He may have written some of the greatest songs of the 20th century, but John Lennon could be loopy as any hippie fruitcake when it came to his socio-political views. Lennon had no trouble coming up with screwy ideas on his own, but, egged on by two drug-muddled Marxists and his own even loopier wife in this 1971 interview, the former Beatle sounds about as deep and thoughtful as a St. Mark's Place or Telegraph Avenue space cadet.
In Lennon's defence, the half-assed "revolutionary" views expressed here are no more bizarre than those being bandied about at the time by the White Panthers or the Weathermen or the Manson Family (or, for that matter, by any number of thoroughly ordinary young drug-taking hippies like, oh, say, myself). And someone shouldn't be expected, just because he's a brilliant musician, to be a great philosopher or even a well-balanced human being. What's more, Lennon's fire-breathing revolutionary phase was a fairly brief and ineffectual one.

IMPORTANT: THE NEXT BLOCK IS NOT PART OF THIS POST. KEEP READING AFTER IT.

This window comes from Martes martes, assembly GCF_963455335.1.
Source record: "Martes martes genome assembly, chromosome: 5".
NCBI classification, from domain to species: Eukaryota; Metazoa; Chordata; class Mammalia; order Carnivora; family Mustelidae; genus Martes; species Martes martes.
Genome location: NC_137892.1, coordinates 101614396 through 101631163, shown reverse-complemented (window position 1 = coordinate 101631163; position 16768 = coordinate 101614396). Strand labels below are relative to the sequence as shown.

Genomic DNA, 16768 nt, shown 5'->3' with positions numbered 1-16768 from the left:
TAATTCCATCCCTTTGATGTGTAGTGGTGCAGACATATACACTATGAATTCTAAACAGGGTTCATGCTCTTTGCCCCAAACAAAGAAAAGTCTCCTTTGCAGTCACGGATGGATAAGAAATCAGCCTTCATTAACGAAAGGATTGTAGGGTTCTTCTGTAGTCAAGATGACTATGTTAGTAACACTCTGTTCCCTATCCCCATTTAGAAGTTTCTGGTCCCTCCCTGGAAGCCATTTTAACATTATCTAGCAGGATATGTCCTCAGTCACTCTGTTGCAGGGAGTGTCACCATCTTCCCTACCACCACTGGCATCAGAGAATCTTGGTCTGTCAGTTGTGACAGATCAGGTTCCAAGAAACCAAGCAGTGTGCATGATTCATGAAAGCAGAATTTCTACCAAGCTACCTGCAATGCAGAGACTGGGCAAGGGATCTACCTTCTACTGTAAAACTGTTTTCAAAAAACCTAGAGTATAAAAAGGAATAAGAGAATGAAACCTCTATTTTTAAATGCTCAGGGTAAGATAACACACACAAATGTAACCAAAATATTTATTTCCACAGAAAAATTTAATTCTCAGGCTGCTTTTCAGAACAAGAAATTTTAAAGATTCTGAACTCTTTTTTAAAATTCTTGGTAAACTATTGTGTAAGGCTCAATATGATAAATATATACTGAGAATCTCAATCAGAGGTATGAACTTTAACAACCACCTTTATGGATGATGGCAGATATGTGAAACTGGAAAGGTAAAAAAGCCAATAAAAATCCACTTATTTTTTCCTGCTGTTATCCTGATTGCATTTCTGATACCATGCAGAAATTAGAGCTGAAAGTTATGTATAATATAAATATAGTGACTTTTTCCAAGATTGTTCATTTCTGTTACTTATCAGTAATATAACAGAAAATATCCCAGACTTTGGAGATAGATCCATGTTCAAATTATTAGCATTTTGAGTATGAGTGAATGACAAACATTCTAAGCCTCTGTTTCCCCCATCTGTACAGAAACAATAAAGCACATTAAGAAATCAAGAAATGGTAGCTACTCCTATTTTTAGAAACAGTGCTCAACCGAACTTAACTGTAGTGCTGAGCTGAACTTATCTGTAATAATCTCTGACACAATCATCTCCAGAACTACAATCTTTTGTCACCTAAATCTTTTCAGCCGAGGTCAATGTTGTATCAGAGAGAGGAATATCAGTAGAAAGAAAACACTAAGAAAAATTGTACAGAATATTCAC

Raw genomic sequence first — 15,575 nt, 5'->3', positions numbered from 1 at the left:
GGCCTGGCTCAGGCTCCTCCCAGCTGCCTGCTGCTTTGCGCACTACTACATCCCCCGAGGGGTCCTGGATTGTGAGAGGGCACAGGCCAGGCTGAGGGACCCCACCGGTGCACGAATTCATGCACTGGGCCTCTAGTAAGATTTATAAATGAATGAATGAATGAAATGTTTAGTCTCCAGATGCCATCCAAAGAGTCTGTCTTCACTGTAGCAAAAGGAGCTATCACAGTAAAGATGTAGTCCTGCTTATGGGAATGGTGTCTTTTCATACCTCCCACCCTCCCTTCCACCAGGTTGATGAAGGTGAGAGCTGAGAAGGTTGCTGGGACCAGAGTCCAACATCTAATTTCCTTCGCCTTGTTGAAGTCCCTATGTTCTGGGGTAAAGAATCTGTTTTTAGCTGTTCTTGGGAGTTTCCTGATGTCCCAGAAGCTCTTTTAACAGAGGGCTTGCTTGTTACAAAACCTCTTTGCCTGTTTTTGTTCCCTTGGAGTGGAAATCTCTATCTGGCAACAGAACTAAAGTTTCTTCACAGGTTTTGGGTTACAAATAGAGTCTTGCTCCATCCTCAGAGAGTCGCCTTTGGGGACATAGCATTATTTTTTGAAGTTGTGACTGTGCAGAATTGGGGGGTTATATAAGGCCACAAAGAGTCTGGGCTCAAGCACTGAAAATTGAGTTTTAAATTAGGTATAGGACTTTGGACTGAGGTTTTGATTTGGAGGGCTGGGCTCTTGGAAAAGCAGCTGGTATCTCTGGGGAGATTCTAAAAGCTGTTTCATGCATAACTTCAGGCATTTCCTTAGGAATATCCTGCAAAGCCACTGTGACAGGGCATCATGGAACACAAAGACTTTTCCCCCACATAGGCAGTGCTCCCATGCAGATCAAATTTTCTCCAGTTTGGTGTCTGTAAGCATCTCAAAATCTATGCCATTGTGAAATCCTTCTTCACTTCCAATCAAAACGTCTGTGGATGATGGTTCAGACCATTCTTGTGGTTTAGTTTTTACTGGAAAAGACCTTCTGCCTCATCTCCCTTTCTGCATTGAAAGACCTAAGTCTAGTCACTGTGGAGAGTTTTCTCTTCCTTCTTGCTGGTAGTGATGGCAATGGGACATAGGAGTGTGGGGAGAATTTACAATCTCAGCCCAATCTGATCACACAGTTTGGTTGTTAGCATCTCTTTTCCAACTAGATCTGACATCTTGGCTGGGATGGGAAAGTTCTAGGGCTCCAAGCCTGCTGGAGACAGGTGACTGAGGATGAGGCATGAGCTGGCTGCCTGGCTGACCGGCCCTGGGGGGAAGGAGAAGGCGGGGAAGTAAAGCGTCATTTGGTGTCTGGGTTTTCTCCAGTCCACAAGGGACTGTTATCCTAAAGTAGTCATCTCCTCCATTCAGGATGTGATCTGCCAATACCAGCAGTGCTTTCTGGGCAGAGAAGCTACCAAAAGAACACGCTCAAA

What strikes me more is the fact that his interlocutors, Tariq Ali and Robin Blackburn, are still, almost 35 years after the fact, spouting the same sort of nonsense. Sure, they've learned to soft-pedal it enough to maintain careers, particularly Blackburn, who has managed to pass himself off as a "distinguished" professor at two prestigious schools despite clinging to ancient Marxist superstitions with a tenacity rivalling that of any Flat Earth fundamentalist.
Tariq Ali is no prize, either. His latest book, Street Fighting Years, adorned with a ridiculous cover photo of multi-zillionaires John Lennon and Yoko Ono posing in something apparently meant to be battle helmets but more closely resembling construction worker hard hats, uncritically romanticises and eulogises the pseudo-revolution of the 1960s. Like far too many members of his generation, the 60-something Ali seems never to have escaped his teenage trustafarian past, and almost revels in having learned absolutely nothing from the intervening four decades.